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Lions and Tigers and Grolars?

Oh my, indeed.

Canadians have suspected for quite some time that the Grizzlies and the Polar Bears have been doin’ the dirty out on the tundra, but until now their claims have fallen on deaf and frostbitten ears.

Although this grizzly and polar bear hybrid has been in existence for some time in captivity, it has not, until recently, existed in the wild. We now present to you…. the Grolar Bear!!!

Environmentalists blame global warming and human encroachment on the bears’ respective habitats for this blessed union that has never happened previously because the two species had no reason to cross paths, let alone take the time to introduce themselves and get down to business.

The brutal truth of the matter is this: Grizzly Bears are moving further north in search of food and Polar Bears are running out of ice to prance around on and are forced to stay on land in search of food. Could this be a furry hookup brought on by climate change? Bears coming together in a vain attempt to hump their blues away?

Dr. George Divoky has spent the last three decades in the Arctic and he seems to think that this is a giant, seal-eating example of climate change. He recently told the Sun that from 1975 to 2002 he saw just three polar bears on Cooper Island (located off the northern coast of Alaska), where he has spent most of his life studying the life cycle of the Guillemot sea bird. Since 2002, Dr. Divoky claims that Polar Bears have become a regular occurrence, going on to say that he saw twenty in just three days.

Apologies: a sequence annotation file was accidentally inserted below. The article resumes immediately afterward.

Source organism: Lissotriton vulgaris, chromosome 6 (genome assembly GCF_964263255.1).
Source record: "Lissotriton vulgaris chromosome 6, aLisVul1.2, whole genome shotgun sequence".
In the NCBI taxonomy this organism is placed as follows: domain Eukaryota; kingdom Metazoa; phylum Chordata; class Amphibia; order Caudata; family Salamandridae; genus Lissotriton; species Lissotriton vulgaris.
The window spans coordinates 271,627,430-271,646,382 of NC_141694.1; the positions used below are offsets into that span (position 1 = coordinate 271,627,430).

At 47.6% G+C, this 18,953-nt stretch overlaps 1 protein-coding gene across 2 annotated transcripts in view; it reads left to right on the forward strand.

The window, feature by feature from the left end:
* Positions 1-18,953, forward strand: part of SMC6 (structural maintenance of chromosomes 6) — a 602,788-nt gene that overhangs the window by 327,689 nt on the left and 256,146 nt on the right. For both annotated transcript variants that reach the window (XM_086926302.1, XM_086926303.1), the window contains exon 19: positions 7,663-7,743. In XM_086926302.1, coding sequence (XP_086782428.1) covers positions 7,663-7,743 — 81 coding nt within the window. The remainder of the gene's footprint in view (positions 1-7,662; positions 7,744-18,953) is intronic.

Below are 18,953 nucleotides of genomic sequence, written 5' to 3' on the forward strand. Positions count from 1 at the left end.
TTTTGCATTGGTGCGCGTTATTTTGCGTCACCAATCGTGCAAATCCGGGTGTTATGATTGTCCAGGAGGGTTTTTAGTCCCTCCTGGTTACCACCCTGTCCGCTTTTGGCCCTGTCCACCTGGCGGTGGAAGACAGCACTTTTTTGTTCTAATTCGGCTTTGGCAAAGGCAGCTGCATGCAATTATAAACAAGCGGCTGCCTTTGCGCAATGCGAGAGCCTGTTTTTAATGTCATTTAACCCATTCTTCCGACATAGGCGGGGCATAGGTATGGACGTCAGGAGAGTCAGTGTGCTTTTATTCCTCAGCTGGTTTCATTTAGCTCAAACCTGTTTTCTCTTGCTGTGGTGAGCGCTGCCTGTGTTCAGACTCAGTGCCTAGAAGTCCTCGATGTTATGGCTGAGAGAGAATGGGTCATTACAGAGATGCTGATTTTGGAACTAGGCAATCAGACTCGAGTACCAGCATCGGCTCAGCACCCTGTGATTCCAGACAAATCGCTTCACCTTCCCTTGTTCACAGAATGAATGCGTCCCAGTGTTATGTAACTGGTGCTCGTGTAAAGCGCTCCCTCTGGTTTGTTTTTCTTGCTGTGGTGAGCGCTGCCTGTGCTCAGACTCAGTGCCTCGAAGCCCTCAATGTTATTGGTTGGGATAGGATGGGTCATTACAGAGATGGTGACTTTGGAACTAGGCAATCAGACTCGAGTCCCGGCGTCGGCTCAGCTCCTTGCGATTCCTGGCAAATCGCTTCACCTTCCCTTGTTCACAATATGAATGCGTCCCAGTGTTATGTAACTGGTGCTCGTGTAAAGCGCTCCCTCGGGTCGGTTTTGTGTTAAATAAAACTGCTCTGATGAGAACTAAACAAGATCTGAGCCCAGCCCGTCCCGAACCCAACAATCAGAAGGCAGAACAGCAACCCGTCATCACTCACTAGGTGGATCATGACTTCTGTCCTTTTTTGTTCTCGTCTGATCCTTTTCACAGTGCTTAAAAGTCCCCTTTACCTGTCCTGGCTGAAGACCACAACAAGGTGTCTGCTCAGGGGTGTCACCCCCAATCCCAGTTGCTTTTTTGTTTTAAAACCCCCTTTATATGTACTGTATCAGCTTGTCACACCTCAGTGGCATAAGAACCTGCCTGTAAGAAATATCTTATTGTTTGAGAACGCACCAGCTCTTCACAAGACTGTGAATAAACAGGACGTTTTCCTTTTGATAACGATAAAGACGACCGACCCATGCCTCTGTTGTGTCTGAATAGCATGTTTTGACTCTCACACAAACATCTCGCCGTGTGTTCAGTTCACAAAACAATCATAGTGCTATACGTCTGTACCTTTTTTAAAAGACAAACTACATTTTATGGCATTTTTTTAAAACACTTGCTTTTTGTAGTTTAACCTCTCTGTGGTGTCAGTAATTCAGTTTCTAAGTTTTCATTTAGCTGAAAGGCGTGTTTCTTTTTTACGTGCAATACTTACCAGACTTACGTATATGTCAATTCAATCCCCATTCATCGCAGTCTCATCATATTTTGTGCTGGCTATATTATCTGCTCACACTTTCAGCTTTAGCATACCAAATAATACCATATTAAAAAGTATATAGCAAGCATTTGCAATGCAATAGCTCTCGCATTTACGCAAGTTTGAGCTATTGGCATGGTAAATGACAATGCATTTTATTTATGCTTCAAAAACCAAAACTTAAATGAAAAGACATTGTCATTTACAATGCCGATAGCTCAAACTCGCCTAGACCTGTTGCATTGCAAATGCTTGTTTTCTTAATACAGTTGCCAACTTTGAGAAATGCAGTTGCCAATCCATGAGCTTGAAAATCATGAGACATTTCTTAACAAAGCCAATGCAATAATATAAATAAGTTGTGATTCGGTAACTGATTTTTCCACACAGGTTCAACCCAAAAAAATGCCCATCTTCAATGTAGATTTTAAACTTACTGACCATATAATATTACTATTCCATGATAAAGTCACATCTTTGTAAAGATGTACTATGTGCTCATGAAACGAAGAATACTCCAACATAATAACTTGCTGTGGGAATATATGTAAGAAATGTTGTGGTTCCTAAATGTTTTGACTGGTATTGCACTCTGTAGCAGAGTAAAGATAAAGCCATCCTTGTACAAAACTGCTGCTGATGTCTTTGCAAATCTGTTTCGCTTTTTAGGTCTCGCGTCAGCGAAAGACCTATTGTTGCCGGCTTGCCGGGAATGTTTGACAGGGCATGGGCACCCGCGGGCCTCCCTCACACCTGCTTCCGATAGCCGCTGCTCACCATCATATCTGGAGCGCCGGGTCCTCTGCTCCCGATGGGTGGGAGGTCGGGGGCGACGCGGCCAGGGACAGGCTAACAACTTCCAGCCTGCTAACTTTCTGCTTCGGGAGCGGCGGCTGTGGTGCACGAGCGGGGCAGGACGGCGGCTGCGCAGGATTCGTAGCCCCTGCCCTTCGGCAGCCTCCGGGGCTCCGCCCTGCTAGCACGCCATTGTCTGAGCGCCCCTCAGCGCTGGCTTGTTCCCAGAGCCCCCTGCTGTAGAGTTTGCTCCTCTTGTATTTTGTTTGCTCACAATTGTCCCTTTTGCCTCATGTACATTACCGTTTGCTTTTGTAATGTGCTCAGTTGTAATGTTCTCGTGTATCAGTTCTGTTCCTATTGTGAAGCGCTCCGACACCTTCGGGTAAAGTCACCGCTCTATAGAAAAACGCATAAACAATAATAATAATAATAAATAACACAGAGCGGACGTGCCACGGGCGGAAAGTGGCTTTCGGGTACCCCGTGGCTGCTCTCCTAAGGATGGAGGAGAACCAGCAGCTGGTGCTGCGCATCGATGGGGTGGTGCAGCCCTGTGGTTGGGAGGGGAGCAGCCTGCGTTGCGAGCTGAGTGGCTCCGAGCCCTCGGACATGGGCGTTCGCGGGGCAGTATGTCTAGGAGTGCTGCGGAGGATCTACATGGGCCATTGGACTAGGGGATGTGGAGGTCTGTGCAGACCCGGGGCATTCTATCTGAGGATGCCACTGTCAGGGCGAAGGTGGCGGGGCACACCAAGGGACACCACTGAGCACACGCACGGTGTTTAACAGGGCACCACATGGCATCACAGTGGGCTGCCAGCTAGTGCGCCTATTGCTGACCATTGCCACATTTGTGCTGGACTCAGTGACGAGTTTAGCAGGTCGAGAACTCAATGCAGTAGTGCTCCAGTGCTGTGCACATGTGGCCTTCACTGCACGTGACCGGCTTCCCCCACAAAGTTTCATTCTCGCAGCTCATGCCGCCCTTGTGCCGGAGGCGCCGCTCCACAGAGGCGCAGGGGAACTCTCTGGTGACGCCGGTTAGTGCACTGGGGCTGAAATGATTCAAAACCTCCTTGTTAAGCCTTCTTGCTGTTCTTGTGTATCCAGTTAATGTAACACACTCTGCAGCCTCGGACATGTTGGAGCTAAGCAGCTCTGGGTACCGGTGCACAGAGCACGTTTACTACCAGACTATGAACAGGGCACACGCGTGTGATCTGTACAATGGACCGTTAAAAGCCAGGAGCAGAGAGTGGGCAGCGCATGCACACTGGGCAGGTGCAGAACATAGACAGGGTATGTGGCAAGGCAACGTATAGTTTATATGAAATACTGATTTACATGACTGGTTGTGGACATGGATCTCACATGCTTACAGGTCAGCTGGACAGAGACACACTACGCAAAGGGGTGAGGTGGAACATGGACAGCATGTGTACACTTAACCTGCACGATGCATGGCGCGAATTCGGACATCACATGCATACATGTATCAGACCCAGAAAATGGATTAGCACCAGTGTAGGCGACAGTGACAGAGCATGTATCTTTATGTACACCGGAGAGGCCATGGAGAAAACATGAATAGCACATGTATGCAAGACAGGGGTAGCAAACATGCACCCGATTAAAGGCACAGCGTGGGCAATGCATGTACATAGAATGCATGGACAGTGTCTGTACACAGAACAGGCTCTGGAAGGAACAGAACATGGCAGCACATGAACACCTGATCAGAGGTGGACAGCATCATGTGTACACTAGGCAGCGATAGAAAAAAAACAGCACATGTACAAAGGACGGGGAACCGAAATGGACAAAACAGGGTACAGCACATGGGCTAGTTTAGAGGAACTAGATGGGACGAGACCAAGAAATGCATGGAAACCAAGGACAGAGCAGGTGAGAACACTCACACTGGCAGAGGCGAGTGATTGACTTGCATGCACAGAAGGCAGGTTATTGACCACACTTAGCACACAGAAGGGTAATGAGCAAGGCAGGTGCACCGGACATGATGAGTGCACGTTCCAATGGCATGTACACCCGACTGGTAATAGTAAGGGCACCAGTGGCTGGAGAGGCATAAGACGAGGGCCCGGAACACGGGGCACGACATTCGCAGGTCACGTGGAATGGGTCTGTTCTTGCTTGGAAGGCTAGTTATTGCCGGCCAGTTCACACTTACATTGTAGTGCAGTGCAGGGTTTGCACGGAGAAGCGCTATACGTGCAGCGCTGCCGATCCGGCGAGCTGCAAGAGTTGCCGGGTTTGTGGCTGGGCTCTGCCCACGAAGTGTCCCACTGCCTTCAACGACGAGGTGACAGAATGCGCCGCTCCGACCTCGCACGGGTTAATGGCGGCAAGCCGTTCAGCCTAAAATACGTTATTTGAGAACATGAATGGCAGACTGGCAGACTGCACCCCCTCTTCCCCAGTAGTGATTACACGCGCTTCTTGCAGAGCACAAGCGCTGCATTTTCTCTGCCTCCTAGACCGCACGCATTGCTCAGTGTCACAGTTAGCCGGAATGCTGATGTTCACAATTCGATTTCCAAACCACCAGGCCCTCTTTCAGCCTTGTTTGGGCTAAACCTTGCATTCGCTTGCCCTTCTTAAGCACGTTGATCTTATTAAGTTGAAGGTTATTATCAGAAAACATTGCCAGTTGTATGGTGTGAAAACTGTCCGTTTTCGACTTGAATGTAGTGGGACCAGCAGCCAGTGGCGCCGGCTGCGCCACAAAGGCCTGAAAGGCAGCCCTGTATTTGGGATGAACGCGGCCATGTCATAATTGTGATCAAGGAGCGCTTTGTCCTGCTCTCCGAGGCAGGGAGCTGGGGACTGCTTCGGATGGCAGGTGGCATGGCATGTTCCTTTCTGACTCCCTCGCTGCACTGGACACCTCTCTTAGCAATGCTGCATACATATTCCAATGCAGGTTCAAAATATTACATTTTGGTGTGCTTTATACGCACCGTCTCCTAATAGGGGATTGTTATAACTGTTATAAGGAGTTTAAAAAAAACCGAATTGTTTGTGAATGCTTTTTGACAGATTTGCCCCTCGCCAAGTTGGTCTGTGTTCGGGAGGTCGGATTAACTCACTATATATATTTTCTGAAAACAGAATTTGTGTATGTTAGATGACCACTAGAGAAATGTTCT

Whatever the case may be, Polar bears and Grizzlies have been gettin’ it on.

Lions and Tigers and Grolars?
In 2006 a white bear with brown patches was shot in northern Canada and DNA tests confirmed that it was indeed the product of scandalous arctic rendezvous.

As your high school guidance counselor used to say, anything is possible and the Grolar Bear is no different. The habitat and breeding seasons of both bears do overlap a bit, but this is considered highly unusual in scientific community because of the timing of the mating season and behavioral differences.

But the proof is in the pudding. The Grolar, for better or worse, is here to stay.

Although everyone now agrees that these bears do exist in the wild, they have yet to agree on an official name. Other names for this mixed bag of bear goodness include the “polizzly, “pizzly” and the “nanulak,” which is a combination of two Inuit words, “nanuk” (polar bear) and aklak (grizzly bear).

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